This paper re-examines the empirical relationship between financial and economic development while (i) taking into account their dynamics and (ii) differentiating between stock market and banking sector development. We study the cointegration and causality between the real and the financial sector for 26 countries. Our time series analysis suggests that the evidence in support of a finance-led growth is weak once we take into account the dynamics of financial development and growth. We show that causality patterns depend on whether countries' financial development stems from the stock market or the banking sector. Stock market development tends to cause growth, while a reverse or bi-directional causality is present between banking sector development and output growth. We also bring evidence that causality patterns differ between market-based and bank-based economies suggesting that financial structure influences the causal direction between financial and economic development. Thus, the relation between financial and economic development is likely to be more complex than suggested in earlier studies.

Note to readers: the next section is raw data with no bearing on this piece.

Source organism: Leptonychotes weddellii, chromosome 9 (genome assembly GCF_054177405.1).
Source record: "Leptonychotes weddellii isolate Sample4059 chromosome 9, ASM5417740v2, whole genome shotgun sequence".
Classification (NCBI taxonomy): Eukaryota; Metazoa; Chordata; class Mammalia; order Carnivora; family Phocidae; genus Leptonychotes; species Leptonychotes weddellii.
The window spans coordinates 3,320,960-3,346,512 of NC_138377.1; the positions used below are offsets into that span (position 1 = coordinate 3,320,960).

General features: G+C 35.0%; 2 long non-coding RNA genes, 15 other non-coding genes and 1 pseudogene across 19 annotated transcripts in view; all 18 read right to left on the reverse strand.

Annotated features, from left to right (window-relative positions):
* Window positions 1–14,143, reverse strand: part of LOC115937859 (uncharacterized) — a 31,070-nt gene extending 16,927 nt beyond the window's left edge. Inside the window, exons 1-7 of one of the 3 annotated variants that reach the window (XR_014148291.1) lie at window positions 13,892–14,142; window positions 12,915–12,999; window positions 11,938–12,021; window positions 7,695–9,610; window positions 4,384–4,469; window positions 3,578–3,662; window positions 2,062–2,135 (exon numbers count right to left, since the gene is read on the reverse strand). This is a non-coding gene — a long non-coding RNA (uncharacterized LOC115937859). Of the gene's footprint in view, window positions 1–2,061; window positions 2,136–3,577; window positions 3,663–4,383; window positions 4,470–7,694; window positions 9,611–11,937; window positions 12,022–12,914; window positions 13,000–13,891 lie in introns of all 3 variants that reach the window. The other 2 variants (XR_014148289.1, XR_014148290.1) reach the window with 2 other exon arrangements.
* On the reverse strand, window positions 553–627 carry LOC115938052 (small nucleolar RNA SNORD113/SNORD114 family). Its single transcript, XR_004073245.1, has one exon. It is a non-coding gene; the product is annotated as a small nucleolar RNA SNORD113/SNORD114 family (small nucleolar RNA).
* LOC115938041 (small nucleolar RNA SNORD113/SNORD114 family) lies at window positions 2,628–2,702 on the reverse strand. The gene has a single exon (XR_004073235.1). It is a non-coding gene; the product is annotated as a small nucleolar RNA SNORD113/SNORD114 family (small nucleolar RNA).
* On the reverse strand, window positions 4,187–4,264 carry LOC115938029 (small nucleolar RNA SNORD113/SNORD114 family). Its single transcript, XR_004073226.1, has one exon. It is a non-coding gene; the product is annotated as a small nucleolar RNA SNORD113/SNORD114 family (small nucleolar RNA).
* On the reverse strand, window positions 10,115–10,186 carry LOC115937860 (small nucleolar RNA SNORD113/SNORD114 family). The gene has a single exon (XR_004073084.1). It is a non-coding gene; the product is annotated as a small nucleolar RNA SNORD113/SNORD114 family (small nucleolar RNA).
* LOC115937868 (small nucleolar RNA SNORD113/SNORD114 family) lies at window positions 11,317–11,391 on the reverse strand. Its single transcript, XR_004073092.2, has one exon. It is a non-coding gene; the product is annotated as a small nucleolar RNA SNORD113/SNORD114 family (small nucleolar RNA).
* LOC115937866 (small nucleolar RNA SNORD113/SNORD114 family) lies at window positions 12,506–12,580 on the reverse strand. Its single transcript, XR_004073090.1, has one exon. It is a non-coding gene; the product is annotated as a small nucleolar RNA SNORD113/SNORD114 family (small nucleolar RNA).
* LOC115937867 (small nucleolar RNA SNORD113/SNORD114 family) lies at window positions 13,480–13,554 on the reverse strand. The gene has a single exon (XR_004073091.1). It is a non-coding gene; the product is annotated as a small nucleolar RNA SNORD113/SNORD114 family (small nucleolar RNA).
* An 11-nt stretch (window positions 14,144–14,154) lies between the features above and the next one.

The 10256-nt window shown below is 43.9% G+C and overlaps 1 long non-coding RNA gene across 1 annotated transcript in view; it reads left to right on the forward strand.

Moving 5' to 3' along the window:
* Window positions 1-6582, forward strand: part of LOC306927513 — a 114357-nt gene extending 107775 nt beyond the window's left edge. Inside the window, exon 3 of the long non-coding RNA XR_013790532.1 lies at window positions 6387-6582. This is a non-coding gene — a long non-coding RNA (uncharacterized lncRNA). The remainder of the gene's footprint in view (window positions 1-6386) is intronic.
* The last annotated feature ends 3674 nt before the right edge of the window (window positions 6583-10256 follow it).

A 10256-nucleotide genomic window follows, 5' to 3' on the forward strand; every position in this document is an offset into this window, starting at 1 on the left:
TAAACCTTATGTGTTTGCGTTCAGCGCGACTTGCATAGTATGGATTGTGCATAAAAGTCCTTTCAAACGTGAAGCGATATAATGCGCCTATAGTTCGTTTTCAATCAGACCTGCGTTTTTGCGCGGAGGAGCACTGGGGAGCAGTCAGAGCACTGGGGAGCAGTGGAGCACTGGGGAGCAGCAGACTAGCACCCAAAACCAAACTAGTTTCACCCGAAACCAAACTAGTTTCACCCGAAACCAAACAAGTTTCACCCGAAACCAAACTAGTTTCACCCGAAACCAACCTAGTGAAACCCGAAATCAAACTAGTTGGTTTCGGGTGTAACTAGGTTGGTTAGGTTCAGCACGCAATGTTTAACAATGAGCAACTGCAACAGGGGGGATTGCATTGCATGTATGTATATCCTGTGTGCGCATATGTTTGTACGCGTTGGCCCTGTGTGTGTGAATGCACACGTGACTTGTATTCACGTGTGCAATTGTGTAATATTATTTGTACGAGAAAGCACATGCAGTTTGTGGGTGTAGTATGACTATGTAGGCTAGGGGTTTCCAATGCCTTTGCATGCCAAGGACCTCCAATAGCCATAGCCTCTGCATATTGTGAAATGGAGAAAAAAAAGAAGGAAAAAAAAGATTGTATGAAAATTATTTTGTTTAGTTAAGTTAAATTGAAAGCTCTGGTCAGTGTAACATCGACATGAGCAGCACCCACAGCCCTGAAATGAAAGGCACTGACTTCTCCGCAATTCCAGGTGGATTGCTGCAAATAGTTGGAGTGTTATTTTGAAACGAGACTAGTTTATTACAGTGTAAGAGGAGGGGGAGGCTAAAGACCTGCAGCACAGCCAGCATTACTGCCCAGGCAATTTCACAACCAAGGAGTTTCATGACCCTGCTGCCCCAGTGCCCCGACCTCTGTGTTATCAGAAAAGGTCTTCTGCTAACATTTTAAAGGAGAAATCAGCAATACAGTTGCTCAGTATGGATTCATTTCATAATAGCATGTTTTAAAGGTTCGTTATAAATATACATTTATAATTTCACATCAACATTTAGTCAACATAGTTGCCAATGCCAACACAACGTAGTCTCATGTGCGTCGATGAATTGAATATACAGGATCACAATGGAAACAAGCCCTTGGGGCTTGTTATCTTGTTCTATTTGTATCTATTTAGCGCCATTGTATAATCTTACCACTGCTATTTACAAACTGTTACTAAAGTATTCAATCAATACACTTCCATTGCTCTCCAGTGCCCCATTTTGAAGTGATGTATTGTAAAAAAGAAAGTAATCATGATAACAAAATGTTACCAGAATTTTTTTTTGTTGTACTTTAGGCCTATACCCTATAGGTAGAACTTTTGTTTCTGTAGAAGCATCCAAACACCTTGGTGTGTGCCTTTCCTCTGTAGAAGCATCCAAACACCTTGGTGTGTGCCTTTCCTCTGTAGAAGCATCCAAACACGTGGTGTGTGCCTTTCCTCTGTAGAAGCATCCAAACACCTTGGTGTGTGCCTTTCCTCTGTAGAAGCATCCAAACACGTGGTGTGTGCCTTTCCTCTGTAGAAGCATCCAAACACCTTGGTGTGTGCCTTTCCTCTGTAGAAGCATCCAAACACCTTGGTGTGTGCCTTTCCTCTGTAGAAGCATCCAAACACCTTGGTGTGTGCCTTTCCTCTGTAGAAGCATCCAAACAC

|Tijdschrift||Journal of Financial Stability|
|Status||Published - aug.-2015|